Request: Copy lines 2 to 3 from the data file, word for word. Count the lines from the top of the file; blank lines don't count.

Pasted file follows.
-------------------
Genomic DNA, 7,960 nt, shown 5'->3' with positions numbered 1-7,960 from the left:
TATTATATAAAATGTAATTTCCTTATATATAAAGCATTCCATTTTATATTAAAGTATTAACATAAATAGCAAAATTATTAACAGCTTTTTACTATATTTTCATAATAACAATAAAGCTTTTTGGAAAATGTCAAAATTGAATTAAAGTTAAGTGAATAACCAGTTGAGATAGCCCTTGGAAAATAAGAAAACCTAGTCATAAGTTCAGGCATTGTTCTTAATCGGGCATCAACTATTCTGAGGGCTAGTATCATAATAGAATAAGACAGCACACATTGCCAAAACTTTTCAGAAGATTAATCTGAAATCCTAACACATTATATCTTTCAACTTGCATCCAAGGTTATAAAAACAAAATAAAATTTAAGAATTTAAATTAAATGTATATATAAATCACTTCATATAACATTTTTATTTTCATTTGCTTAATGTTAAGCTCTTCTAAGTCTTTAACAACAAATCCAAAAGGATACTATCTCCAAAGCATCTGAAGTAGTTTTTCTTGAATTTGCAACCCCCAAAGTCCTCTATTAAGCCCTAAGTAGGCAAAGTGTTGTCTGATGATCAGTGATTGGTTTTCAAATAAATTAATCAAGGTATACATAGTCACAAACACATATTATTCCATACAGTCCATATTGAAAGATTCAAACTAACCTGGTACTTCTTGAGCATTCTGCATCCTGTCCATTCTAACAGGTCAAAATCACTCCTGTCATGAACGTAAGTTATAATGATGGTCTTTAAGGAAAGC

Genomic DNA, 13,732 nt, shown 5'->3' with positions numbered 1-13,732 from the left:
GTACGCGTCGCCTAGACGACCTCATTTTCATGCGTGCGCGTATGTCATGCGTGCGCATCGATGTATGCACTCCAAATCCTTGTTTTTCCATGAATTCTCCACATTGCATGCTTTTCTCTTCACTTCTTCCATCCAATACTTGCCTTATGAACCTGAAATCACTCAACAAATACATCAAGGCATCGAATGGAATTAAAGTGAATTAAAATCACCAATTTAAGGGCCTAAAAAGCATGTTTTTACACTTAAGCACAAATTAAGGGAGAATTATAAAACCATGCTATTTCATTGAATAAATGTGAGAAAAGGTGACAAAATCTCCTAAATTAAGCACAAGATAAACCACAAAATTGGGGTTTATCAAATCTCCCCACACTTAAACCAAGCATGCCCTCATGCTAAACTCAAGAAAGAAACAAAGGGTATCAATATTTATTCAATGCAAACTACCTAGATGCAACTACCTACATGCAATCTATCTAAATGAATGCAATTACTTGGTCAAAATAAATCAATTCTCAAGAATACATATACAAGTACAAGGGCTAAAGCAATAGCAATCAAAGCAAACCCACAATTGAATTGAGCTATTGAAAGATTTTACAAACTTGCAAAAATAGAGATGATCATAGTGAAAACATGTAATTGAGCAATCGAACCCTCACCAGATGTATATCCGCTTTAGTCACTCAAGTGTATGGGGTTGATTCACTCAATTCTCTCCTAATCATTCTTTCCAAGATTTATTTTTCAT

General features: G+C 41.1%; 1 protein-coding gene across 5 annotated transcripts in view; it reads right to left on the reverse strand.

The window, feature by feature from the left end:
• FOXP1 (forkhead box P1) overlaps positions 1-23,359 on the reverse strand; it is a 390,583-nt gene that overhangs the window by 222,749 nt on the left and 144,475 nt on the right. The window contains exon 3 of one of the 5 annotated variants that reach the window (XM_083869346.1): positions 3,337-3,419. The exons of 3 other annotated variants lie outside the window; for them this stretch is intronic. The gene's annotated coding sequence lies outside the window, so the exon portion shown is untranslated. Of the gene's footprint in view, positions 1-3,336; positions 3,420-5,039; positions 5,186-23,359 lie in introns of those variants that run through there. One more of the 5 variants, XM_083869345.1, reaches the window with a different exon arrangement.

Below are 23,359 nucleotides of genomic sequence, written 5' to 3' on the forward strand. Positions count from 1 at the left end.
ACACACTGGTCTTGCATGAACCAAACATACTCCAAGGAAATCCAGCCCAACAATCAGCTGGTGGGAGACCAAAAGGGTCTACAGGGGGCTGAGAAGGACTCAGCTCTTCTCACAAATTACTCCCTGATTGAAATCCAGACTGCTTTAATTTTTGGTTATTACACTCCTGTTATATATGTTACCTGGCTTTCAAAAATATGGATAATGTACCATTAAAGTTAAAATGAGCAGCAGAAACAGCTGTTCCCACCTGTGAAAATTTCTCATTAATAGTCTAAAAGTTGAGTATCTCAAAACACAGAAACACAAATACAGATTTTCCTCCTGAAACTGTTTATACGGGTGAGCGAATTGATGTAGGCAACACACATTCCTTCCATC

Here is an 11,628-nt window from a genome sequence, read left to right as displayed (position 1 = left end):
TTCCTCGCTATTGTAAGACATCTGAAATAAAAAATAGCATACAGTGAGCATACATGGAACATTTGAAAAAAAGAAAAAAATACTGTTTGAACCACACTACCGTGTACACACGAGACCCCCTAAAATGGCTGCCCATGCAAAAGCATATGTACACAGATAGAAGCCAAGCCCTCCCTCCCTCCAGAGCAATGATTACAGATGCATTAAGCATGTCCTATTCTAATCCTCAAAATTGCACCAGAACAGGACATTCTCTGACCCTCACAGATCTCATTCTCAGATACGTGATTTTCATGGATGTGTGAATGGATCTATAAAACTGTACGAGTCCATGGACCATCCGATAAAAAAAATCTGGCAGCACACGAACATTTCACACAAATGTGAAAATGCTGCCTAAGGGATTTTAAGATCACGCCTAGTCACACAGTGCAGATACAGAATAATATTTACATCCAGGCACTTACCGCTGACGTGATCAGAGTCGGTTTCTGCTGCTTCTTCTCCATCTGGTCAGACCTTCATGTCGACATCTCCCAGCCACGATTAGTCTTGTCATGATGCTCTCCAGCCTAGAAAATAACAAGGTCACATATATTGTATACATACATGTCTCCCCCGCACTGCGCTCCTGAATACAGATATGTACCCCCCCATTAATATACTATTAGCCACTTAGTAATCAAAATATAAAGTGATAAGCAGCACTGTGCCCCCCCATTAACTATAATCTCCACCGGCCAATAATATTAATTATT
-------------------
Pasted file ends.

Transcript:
TATTATATAAAATGTAATTTCCTTATATATAAAGCATTCCATTTTATATTAAAGTATTAACATAAATAGCAAAATTATTAACAGCTTTTTACTATATTTTCATAATAACAATAAAGCTTTTTGGAAAATGTCAAAATTGAATTAAAGTTAAGTGAATAACCAGTTGAGATAGCCCTTGGAAAATAAGAAAACCTAGTCATAAGTTCAGGCATTGTTCTTAATCGGGCATCAACTATTCTGAGGGCTAGTATCATAATAGAATAAGACAGCACACATTGCCAAAACTTTTCAGAAGATTAATCTGAAATCCTAACACATTATATCTTTCAACTTGCATCCAAGGTTATAAAAACAAAATAAAATTTAAGAATTTAAATTAAATGTATATATAAATCACTTCATATAACATTTTTATTTTCATTTGCTTAATGTTAAGCTCTTCTAAGTCTTTAACAACAAATCCAAAAGGATACTATCTCCAAAGCATCTGAAGTAGTTTTTCTTGAATTTGCAACCCCCAAAGTCCTCTATTAAGCCCTAAGTAGGCAAAGTGTTGTCTGATGATCAGTGATTGGTTTTCAAATAAATTAATCAAGGTATACATAGTCACAAACACATATTATTCCATACAGTCCATATTGAAAGATTCAAACTAACCTGGTACTTCTTGAGCATTCTGCATCCTGTCCATTCTAACAGGTCAAAATCACTCCTGTCATGAACGTAAGTTATAATGATGGTCTTTAAGGAAAGC

Genomic DNA, 13,732 nt, shown 5'->3' with positions numbered 1-13,732 from the left: